As far as writing sensitive data to disks, do you know about the "real world?" Take a look at any online credit card system in the world. You will find people enter their card number as their email address, shipping address, reference number. You will find admins sending stuff like "can you fix 4111 1111 .... 1111 for me?" SSNs flow like water as well. Some times you must scrub the empty space on the disk or scrub stuff you know was just wrong. ZFS has NO ability to do that and that is a MAJOR FLAW!!!!!

ifconfig isn't about the stack. It is a tool to tell the stack what to do and has been for more than 3 decades. Inventing new tools to do the same job was pure incompetence.

about 3 months ago
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James Gosling Grades Oracle's Handling of Sun's Tech

thogard Re:No mention of SPARC? (223 comments)

No, the t2 can preserve the context of 64 threads but it can and will only run no more than 8 execution threads at a time. In most cases, the pipeline is so starved, it won't even manage 8. When it is running 8 at a time, it is doing each at a much slower rate that the older CPUs would be doing if they were made using the same process.

The II/IIi/IIIii can preserve something like 4 processes executions context at a time. Sometimes that is better. It is better on nearly all of my workloads.

about 3 months ago
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James Gosling Grades Oracle's Handling of Sun's Tech

thogard Re:hard to fault Oracle (223 comments)

Integer priorities mean I have absolute control.

The current system has no guarantee of any order of anything. This means if you get hacked at a non privileged user level, that process can hang around until it gets the "system is shutting down" signal, then do a quick fork/exec a few times and keep running until the system sends it a kill -9. Meanwhile it has a system without syslog running and without any auditing running. Take advantage of something running a broken xml library that runs setuid, and you own the system until it power off and nothing is logged at all.

about 3 months ago
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James Gosling Grades Oracle's Handling of Sun's Tech

thogard Re:No mention of SPARC? (223 comments)

What advances would that be? The ones out of Fujitsu? The T chips are just now catching up with workloads that they can run reasonably. I have work loads that a 15 year old Sparc IIi will out perform a few year old T2. The V100 was a $1000 appliance box yet the base T2 was selling for more than $6,000. If the UltraSparc IIIi was made at 22 nm (unlike its original 130 nm) and it would scream for most web appliance roles. It would even be a nice cpu for the Lights Out Management system and it could even run Solaris unlike their current LOM which is running Linux.

about 3 months ago
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James Gosling Grades Oracle's Handling of Sun's Tech

thogard Re:hard to fault Oracle (223 comments)

ZFS is on the right path but it still isn't quite where it needs to be. For example I can't tell it not to reallocate blocks on write so I can't force overwrites of sensitive data -- which is required in several industries that Sun used to be strong in. Someone in ZFS land needs to create an ioctl/fctl to fix that. The boot system also needs to be clear if it is trying to mount a ZFS or UFS disk since that is a bit tricky when the disk looks like both. They should also fix the fsck stub so it knows about ZFS and have a /usr/lib/zfs/fsck even if it is just a link to zfs status.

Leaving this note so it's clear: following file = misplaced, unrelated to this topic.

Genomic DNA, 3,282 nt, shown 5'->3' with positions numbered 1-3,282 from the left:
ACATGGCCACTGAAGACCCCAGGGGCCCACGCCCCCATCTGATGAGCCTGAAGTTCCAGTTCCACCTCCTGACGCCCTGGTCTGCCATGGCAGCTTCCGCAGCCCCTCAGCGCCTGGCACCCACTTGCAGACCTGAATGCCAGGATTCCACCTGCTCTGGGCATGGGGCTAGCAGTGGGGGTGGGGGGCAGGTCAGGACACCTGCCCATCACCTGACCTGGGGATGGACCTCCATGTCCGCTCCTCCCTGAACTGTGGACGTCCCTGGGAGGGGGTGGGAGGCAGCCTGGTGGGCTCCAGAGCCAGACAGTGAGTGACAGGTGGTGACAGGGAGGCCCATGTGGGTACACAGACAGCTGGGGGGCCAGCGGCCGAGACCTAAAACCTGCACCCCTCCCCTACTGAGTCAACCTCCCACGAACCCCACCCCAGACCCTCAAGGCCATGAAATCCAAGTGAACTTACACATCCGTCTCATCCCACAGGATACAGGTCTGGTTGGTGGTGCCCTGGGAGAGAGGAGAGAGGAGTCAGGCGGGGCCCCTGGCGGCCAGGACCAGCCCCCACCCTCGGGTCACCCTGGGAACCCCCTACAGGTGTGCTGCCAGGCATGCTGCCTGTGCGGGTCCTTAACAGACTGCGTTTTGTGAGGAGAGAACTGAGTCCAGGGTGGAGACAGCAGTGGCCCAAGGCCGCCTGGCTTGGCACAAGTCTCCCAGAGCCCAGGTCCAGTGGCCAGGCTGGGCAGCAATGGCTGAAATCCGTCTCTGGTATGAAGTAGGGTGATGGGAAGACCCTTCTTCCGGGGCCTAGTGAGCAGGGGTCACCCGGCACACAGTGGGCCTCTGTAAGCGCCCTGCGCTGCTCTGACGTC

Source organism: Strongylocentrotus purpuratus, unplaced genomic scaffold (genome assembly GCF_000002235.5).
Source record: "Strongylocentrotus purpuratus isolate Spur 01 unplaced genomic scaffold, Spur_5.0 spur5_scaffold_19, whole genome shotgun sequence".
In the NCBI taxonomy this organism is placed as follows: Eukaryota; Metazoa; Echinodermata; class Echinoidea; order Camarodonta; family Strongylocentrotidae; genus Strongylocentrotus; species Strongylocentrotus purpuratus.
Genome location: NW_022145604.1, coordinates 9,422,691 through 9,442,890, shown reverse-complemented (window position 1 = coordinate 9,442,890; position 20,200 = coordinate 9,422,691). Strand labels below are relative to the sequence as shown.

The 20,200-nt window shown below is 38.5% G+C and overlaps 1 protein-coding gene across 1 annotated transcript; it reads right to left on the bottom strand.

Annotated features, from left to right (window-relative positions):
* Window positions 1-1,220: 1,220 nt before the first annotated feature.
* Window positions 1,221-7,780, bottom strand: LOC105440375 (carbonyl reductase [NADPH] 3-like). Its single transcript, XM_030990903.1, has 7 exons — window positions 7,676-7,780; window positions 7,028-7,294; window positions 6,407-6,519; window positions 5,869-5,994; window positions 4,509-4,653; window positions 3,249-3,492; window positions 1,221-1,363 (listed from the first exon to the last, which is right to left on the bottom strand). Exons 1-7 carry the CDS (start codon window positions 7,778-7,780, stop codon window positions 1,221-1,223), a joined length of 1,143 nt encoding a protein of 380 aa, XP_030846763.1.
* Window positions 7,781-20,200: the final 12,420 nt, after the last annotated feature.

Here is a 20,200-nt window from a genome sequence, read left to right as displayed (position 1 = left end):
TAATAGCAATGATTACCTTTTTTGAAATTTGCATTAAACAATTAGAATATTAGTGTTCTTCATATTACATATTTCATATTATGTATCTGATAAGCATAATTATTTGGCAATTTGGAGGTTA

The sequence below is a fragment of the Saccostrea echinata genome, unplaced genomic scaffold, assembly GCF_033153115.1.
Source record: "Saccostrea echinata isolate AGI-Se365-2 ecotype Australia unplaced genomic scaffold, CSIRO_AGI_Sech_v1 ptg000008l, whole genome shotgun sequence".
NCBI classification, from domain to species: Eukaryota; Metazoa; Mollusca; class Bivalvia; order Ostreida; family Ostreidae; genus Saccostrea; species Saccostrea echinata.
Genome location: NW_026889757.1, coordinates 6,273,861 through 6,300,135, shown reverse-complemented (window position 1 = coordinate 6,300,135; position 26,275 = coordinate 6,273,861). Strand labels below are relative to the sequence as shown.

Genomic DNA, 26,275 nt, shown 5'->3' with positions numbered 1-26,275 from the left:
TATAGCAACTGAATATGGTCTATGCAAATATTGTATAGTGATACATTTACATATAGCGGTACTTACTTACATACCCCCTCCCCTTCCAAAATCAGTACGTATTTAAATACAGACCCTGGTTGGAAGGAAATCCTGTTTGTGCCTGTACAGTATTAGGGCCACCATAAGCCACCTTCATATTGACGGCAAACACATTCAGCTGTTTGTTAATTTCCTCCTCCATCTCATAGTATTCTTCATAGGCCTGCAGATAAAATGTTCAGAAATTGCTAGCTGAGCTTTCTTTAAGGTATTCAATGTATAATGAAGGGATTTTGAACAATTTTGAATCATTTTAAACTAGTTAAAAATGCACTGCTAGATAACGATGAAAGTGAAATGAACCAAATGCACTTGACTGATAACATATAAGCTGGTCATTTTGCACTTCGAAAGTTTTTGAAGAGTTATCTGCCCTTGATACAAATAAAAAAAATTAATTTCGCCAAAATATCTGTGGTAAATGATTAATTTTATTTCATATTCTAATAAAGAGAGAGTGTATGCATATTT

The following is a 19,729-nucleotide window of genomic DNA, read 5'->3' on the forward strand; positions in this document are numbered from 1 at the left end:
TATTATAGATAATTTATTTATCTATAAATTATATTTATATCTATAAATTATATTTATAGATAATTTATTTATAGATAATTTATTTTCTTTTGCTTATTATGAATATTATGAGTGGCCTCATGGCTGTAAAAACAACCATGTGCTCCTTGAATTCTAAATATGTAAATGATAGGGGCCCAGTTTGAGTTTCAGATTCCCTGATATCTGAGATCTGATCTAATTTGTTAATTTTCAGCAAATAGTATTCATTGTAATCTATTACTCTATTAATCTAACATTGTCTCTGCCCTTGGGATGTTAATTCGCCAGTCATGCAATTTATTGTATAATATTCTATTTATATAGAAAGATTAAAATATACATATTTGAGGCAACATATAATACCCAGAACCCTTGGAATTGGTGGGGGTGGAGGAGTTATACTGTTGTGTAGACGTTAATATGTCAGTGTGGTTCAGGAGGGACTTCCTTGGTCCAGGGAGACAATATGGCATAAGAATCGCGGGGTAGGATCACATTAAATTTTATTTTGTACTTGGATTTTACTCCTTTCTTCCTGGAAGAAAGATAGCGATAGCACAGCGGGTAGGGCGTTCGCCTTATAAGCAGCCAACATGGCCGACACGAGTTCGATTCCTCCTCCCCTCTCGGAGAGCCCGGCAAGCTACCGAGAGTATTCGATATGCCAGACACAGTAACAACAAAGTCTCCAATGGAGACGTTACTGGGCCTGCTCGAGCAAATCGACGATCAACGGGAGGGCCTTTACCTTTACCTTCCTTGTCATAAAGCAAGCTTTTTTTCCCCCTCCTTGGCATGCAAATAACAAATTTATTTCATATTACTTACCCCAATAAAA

How is SMF better than init? They even bothered to break init so you can't pull SMF out the system if you don't want it. They now link init and smf to a number of libraries that have horrible security records. Do you want the main process in your system linking in libraries that need security updates on a monthly basis?

I know how SMF is worse, it is slower to start up, it is indeterminate in its start up state and order, it keeps its data in unauditable binary files an it takes far longer to shut down. It also isn't very good at what init was, which was making sure programs always ran. Solaris 11.1 turns off auditing, then syslog before killing off all user processes which means you have no idea what a rogue process did when it was told the system is shutting down. That appears to be a result of someone at Oracle deciding all the disks need to be mounted before starting syslog, which requires lots of extra crud to be running like NFS, RPC and whatever YP is called this decade and it appears that stuff is all trusted to shut down cleanly without the need of logging. At least with init, you could have two different syslog entries for the different run levels so you could make sure everything was logged and audited.

The number of bugs in Solaris 10 is far worse than Solaris 9. You can't build a light weight Solaris 10 or 11 system. Under 10, you could build a Solaris 9 container which would only run a bare number of processes but not any more since that feature was pulled out of 11. I have a number of Solaris 9 systems that are running less than a dozen packages but I'm one of the people who feel that if there isn't any unneeded software on a system, hackers can't use it hack the system.

Solaris 11 also has managed to break decades of sanity of using ifconfig to build network stacks. Now there are other tools that do part of the job and then can allow ificonfig to finish the job.

At least with Solaris 11.1 they created a tool to create smf xml files which means they are now no longer hand crafted which means a tool can be written to turn them back into rc.X scripts and they can be put back where they belong. Now if I could just remove svc.* without installing a fake to keep the contract open, I would be back up to the integrity level of a Solaris 9 system.

about 3 months ago
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Regex Golf, xkcd, and Peter Norvig

thogard Re:ioccc 2013 US president matching code (172 comments)

I think the subtletyâZ the objector had was that arrays and pointers are slightly different which is true In this context, an array is a pointer with potentially compiler allocated backing memory for the data while the pointer might not. A pointer will also have an address while the pointer used in array definitions won't have an address. Old compilers used to treat them identically but then again they used to treat pointers as integers as well. Modern compilers tend to know enough about the CPUs and have built in array checks that they do work slightly differently.

about 3 months ago